Generally speaking, many people will often purchase title insurance before buying a home or an interest in real estate. The reason for this is because title insurance can help protect property buyers against land or real estate transactions that involve defective or unmarketable title.

Although prospective buyers should do their own research on titles to a property they intend to purchase, a title insurance company can provide extra assurance that title is in fact marketable. If title is defective or unmarketable, a title insurance company can indemnify those who are covered by a policy for any financial losses associated with the invalid title.

For instance, a title may be defective or unmarketable if there is a mechanics or mortgage lien against the property in question. This means that the buyer can be sued for the seller’s debt, even if they were not aware of it because holding title to the property means they are now the new and rightful owners.

Therefore, if you are considering purchasing a new home or other interest in property, you should think about obtaining title insurance first. If you are unsure of what type of policy may be best suited to your needs or would like some assistance with negotiating a title insurance contract, then you should speak to a local real estate attorney for further legal advice on title insurance coverage.

How Can I Recover My Title Insurance Benefits?

As previously mentioned, title insurance protects against defects and other issues associated with title documents. Consider the following scenario:

  • A homebuyer enters into a real estate transaction in which they receive title to a new house. The title is fraudulent, but the homebuyer is unaware of this fact and thus completes the purchase. Years later, the homebuyer wants to move and attempts to sell the house. The new buyer discovers the title is fraudulent. This means the homebuyer is not the true owner of the house. The homebuyer suffers a financial loss during the transaction since they cannot transfer good title and they are not the true owner of the house.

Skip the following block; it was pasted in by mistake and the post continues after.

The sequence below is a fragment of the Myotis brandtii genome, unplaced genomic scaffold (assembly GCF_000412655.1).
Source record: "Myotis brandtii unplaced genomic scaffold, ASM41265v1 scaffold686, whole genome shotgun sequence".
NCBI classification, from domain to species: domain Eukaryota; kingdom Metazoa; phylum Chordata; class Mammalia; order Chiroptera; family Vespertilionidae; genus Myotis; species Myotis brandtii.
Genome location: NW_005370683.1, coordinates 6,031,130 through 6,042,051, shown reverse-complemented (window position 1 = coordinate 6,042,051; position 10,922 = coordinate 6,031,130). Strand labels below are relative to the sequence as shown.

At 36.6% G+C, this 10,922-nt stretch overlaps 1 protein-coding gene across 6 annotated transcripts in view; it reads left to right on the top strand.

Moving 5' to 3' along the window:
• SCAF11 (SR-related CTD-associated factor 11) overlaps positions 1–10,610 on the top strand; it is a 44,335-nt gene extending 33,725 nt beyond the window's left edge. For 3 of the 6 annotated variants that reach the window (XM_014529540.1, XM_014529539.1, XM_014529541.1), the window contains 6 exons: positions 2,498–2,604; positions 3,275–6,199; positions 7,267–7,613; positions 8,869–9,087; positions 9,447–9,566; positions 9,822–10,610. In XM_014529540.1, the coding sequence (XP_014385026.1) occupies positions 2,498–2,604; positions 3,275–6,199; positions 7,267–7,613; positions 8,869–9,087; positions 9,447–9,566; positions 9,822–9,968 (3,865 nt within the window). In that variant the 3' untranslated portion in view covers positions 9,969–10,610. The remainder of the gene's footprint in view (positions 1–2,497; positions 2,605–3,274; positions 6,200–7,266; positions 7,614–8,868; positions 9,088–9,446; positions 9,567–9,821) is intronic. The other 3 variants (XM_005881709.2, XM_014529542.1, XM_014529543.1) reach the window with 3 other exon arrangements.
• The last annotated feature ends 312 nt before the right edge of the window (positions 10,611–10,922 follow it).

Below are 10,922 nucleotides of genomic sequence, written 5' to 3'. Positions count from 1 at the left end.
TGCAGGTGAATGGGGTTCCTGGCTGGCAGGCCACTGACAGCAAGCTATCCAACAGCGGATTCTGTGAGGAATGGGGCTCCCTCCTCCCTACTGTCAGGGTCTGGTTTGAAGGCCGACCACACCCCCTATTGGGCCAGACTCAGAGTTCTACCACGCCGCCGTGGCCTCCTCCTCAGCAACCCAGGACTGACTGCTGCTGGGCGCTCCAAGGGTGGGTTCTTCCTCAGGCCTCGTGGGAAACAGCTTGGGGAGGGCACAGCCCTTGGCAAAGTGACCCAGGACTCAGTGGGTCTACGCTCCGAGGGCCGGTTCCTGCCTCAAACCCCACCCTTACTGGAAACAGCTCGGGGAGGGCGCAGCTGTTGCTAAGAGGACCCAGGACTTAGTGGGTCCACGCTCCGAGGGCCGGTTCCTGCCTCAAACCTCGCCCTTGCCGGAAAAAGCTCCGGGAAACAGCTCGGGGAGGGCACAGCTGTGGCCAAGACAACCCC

Although this may be contingent on the terms of a specific title insurance policy, most title insurance companies will pay or issue benefits to the homeowner under such circumstances. If a title insurance company refuses to pay out the insurance proceeds, then the property owner may be able to sue to recover those benefits. However, the property owner will first have to prove the following elements:

  • The title insurance company entered into an agreement with the property owner and issued them a title insurance policy;
  • The issued title insurance policy provided coverage for the property in question;
  • The holder of the title insurance policy was also the named beneficiary listed on the policy;
  • The title to the property turned out to be encumbered, unmarketable, or defective;
  • The encumbrance, defect, or unmarketable property title was included as part of the terms of the title insurance policy;
  • The holder of the title insurance policy suffered an actual loss due to the encumbrance, defect, or unmarketable title on the property;
  • The holder of the title insurance policy filed a claim for benefits with their title insurance company; and
  • The claim for benefits was filed on time.

In addition, a title insurance holder may be required to show proof that they complied with all of their title insurance company’s “notice of claim and proof of loss” policies.

Are There Any Defenses?

There are a number of defenses that a title insurance company may be able to raise in the event of a lawsuit. Some common types of defenses that a title insurance company may claim include the following:

  • The title to the property was not in fact defective;
  • The encumbrance, defect, or unmarketable condition on the title was exempt from coverage;
  • The title insurance company issued the proper benefit proceeds in accordance with the holder’s title insurance policy; and